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Why did we switch from Latin to English in naming the elements in the Periodic Table?

Asked by: Alexandria Cable
School: St. James Middle School
Grade: 8

Hobbies/Interests:  Field Hockey and Track
Career Interest: Veterinarian

Answer from H. Stephen Straight

Professor Emeritus

 Other than anthropology, linguistics, and international education; golf, reading, tennis, travel- especially international

No such switch has occurred. From the late 1700’s to the present, English has adopted the Latin names, mostly ending in –ium, for nearly all newly discovered elements: 91 out of 92. The 23 older elements, discovered prior to 1776, often have different names in English than in Latin. Some simply lack the Latin suffix (for example, carbon vs. carbonium), but others, often rooted in the Germanic origins of English, have nothing in common with the universally-used Latin-based symbols that appear in the Periodic Table. Examples include iron (Fe), gold (Au), and lead (Pb). 

So why, I wonder, did you think that the naming of elements switched from Latin to English? If anything, the reverse seems to be the case. The few non-Latin names are the oldest not the youngest. As a teacher, however, I have learned that nearly every question contains a germ of truth. And I think that’s true of yours. Looking at the last 235 years of element naming, we can see that the root to which –ium has been added to form new names has gradually drifted away from Latin roots referring to minerals (for example, calc-ium, literally ‘limestone’-‘element’), physical properties (oxy-gen, ‘acid-making’), or mythical beings (Titan-ium). In their place have come more familiar—but only rarely English—roots. Now that I have identified the germ of truth underlying your question, I will try to answer the question itself: Why did this shift occur?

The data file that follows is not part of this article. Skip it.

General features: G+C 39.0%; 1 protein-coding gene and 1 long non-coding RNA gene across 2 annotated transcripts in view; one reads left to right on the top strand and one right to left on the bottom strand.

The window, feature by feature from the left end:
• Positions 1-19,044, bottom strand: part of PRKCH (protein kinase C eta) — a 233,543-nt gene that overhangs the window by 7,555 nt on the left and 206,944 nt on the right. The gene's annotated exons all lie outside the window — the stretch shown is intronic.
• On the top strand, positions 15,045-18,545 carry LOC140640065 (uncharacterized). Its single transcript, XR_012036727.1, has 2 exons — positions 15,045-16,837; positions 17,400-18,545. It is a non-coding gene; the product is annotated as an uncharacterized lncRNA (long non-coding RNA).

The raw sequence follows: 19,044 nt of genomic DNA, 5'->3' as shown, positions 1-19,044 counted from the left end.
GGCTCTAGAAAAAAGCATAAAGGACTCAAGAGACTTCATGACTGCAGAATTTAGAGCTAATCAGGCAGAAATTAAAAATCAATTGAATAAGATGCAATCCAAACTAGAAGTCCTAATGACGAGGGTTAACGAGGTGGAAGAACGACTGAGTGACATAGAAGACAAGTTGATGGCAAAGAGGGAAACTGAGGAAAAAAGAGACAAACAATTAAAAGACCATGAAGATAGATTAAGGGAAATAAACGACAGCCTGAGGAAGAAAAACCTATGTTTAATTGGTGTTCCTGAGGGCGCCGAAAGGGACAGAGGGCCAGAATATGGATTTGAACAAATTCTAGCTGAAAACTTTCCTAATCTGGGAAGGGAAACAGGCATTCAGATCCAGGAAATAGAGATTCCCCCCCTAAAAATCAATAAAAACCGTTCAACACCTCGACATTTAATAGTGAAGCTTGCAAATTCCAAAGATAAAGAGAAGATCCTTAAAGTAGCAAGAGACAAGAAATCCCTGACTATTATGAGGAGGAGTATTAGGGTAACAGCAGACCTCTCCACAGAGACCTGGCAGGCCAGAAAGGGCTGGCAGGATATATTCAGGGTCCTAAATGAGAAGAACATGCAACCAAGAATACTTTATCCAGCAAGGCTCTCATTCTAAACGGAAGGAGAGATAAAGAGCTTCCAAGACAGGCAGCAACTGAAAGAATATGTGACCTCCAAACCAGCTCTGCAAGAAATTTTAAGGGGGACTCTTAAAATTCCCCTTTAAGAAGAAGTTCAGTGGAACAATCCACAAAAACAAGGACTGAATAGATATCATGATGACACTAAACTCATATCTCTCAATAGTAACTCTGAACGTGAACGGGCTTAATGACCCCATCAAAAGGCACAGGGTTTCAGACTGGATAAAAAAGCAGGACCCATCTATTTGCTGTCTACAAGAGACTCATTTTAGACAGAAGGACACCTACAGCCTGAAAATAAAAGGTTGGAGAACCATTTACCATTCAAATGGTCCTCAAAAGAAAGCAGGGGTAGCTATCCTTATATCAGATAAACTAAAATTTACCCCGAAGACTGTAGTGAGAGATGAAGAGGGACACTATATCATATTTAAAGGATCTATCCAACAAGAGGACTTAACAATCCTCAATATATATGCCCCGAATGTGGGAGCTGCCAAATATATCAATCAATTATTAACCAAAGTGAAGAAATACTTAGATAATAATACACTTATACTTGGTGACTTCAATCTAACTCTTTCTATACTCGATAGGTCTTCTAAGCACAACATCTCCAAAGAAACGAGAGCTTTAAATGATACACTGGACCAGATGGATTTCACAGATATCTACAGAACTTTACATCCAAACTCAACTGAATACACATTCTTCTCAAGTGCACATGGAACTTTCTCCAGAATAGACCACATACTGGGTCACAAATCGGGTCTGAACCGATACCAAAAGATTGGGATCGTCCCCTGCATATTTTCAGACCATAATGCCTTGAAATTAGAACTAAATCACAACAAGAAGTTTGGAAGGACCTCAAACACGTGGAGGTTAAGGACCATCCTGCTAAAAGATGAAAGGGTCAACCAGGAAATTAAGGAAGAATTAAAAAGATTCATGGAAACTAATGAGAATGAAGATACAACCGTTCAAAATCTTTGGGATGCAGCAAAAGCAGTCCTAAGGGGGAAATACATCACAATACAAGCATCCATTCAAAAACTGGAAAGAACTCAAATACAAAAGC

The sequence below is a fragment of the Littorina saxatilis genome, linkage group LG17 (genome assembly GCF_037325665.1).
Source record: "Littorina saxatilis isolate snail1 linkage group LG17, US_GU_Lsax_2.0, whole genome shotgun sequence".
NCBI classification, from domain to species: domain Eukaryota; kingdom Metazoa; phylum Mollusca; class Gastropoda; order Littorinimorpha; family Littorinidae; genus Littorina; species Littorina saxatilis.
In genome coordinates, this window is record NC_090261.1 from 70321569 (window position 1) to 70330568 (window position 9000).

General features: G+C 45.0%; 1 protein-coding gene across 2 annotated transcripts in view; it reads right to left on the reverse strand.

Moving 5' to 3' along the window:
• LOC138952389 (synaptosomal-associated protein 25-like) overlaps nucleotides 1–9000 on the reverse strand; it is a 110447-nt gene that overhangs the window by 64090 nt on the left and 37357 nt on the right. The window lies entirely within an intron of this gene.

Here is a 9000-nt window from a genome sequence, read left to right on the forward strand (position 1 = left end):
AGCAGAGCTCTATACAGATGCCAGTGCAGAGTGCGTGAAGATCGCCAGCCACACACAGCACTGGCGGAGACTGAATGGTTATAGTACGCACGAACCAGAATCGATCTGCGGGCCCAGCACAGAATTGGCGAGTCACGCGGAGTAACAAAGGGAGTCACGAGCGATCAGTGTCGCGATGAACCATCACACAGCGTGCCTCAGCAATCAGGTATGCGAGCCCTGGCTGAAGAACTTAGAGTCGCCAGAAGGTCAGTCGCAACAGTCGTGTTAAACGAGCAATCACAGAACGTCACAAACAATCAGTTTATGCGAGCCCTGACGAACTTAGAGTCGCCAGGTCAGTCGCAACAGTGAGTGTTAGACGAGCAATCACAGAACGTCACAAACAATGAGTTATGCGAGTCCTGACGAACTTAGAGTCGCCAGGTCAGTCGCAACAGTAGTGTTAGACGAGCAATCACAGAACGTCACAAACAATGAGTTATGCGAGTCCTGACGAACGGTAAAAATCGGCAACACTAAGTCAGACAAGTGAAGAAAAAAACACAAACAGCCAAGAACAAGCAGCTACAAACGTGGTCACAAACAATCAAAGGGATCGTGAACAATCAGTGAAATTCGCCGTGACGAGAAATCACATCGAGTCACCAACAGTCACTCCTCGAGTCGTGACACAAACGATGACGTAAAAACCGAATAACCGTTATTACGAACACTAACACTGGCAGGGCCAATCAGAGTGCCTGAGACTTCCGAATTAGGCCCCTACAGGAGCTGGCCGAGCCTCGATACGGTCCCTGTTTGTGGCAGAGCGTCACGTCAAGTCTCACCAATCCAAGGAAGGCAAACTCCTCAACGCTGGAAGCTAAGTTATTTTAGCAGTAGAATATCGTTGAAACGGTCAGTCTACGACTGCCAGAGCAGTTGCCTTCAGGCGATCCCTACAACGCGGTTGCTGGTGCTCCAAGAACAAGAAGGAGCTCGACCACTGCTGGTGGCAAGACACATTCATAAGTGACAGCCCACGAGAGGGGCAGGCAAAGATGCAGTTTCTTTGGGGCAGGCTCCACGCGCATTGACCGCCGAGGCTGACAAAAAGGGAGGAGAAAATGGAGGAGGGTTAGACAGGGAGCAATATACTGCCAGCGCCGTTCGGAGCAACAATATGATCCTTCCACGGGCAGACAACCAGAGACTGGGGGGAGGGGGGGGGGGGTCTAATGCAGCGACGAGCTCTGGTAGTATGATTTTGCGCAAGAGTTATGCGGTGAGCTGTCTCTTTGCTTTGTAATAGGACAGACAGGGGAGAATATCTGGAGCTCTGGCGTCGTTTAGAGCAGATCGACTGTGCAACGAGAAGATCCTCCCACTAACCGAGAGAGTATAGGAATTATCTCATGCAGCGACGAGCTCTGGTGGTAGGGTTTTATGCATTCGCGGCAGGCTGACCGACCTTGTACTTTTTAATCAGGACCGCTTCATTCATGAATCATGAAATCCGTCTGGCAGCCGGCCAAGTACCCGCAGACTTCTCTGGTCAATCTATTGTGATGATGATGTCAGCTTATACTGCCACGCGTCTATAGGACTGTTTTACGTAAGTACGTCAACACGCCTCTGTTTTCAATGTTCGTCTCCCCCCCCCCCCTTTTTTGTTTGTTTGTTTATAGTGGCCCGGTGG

The single most important factor appears to be that many new elements occur only rarely and lack any useful properties. Physical theory predicted their existence, and scientists have vied for the honor of being the first to observe them, usually as expected byproducts of nuclear reactions, whether in bomb-testing or in laboratory settings. But these typically radioactive and quick-decaying elements do not occur in substances found in everyday life, nor, in most cases, possess any practical value. So the Latin, and English, names for many of them derive not from the Latin roots referring to attributes of the discovered elements, nor from the proper names of powerful gods, but rather from the personal attributes of the discoverers: their hometown, nationality, favorite physicist, laboratory location. Examples include americium, berkelium, and californium, which were named by scientists in the U.S.A., Berkeley (home of a prominent research university), and California; dubnium, named after the town of Dubna, site of a proton accelerator in Russia; and einsteinium and fermium, honoring famous nuclear physicists: Albert Einstein and Enrico Fermi.

So, although there’s been a shift away from Latin roots in the formation of element names, the shift is not toward English roots but rather to a wide variety of essentially accidental variables.

NOTE: If you want to know more about the elements and their names, I recommend the following website, from which I gathered much of the information in my answer:

Last Updated: 9/18/13